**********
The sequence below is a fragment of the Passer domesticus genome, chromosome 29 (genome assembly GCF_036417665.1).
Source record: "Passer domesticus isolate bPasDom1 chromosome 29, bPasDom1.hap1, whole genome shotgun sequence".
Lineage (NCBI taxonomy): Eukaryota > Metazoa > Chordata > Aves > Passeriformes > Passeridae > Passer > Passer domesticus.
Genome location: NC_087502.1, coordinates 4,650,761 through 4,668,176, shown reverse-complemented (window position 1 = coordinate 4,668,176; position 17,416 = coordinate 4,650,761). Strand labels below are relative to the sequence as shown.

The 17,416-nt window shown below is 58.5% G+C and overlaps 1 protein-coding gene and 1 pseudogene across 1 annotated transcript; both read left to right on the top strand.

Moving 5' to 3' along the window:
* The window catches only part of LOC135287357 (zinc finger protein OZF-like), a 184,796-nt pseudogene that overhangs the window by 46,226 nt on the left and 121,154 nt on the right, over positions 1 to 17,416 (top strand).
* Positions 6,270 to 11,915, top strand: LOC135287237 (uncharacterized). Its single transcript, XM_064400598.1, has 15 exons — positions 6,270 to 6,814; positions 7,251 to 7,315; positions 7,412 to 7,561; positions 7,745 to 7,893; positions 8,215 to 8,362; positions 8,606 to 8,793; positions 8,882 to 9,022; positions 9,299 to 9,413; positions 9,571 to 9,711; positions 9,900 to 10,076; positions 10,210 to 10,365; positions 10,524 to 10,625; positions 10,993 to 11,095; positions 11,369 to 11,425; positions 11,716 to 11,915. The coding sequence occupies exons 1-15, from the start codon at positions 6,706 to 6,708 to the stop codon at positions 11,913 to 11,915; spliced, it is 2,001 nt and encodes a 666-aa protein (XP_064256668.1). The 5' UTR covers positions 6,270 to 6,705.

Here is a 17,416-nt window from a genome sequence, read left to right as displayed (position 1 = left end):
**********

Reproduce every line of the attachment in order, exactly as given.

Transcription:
The sequence below is a fragment of the Passer domesticus genome, chromosome 29 (genome assembly GCF_036417665.1).
Source record: "Passer domesticus isolate bPasDom1 chromosome 29, bPasDom1.hap1, whole genome shotgun sequence".
Lineage (NCBI taxonomy): Eukaryota > Metazoa > Chordata > Aves > Passeriformes > Passeridae > Passer > Passer domesticus.
Genome location: NC_087502.1, coordinates 4,650,761 through 4,668,176, shown reverse-complemented (window position 1 = coordinate 4,668,176; position 17,416 = coordinate 4,650,761). Strand labels below are relative to the sequence as shown.

The 17,416-nt window shown below is 58.5% G+C and overlaps 1 protein-coding gene and 1 pseudogene across 1 annotated transcript; both read left to right on the top strand.

Moving 5' to 3' along the window:
* The window catches only part of LOC135287357 (zinc finger protein OZF-like), a 184,796-nt pseudogene that overhangs the window by 46,226 nt on the left and 121,154 nt on the right, over positions 1 to 17,416 (top strand).
* Positions 6,270 to 11,915, top strand: LOC135287237 (uncharacterized). Its single transcript, XM_064400598.1, has 15 exons — positions 6,270 to 6,814; positions 7,251 to 7,315; positions 7,412 to 7,561; positions 7,745 to 7,893; positions 8,215 to 8,362; positions 8,606 to 8,793; positions 8,882 to 9,022; positions 9,299 to 9,413; positions 9,571 to 9,711; positions 9,900 to 10,076; positions 10,210 to 10,365; positions 10,524 to 10,625; positions 10,993 to 11,095; positions 11,369 to 11,425; positions 11,716 to 11,915. The coding sequence occupies exons 1-15, from the start codon at positions 6,706 to 6,708 to the stop codon at positions 11,913 to 11,915; spliced, it is 2,001 nt and encodes a 666-aa protein (XP_064256668.1). The 5' UTR covers positions 6,270 to 6,705.

Here is a 17,416-nt window from a genome sequence, read left to right as displayed (position 1 = left end):